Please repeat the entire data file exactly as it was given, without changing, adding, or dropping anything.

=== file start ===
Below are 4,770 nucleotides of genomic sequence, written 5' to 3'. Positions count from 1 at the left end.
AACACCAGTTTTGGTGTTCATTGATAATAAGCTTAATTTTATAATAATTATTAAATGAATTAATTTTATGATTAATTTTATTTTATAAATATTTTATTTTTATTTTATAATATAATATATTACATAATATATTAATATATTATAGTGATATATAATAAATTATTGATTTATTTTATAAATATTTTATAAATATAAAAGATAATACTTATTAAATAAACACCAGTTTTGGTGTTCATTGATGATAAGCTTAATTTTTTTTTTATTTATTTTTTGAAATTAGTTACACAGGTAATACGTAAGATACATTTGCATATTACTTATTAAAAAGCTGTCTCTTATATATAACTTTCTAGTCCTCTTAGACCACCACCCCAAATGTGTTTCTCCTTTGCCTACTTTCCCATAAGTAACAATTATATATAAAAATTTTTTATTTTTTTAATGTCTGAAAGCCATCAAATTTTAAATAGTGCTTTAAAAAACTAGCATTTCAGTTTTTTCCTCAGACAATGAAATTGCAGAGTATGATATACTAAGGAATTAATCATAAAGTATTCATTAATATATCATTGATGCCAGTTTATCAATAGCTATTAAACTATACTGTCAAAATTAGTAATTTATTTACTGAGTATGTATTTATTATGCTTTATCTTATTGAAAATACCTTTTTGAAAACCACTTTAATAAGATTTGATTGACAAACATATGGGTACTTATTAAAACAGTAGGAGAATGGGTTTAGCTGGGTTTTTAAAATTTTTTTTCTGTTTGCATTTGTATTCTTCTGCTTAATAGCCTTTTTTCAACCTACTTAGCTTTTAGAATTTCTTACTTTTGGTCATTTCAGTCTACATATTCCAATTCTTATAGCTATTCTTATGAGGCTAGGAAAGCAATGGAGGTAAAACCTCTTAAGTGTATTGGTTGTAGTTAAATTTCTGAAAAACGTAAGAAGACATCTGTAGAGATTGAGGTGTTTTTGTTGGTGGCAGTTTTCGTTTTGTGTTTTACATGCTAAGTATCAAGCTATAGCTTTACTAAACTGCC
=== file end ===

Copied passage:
Below are 4,770 nucleotides of genomic sequence, written 5' to 3'. Positions count from 1 at the left end.
AACACCAGTTTTGGTGTTCATTGATAATAAGCTTAATTTTATAATAATTATTAAATGAATTAATTTTATGATTAATTTTATTTTATAAATATTTTATTTTTATTTTATAATATAATATATTACATAATATATTAATATATTATAGTGATATATAATAAATTATTGATTTATTTTATAAATATTTTATAAATATAAAAGATAATACTTATTAAATAAACACCAGTTTTGGTGTTCATTGATGATAAGCTTAATTTTTTTTTTATTTATTTTTTGAAATTAGTTACACAGGTAATACGTAAGATACATTTGCATATTACTTATTAAAAAGCTGTCTCTTATATATAACTTTCTAGTCCTCTTAGACCACCACCCCAAATGTGTTTCTCCTTTGCCTACTTTCCCATAAGTAACAATTATATATAAAAATTTTTTATTTTTTTAATGTCTGAAAGCCATCAAATTTTAAATAGTGCTTTAAAAAACTAGCATTTCAGTTTTTTCCTCAGACAATGAAATTGCAGAGTATGATATACTAAGGAATTAATCATAAAGTATTCATTAATATATCATTGATGCCAGTTTATCAATAGCTATTAAACTATACTGTCAAAATTAGTAATTTATTTACTGAGTATGTATTTATTATGCTTTATCTTATTGAAAATACCTTTTTGAAAACCACTTTAATAAGATTTGATTGACAAACATATGGGTACTTATTAAAACAGTAGGAGAATGGGTTTAGCTGGGTTTTTAAAATTTTTTTTCTGTTTGCATTTGTATTCTTCTGCTTAATAGCCTTTTTTCAACCTACTTAGCTTTTAGAATTTCTTACTTTTGGTCATTTCAGTCTACATATTCCAATTCTTATAGCTATTCTTATGAGGCTAGGAAAGCAATGGAGGTAAAACCTCTTAAGTGTATTGGTTGTAGTTAAATTTCTGAAAAACGTAAGAAGACATCTGTAGAGATTGAGGTGTTTTTGTTGGTGGCAGTTTTCGTTTTGTGTTTTACATGCTAAGTATCAAGCTATAGCTTTACTAAACTGCC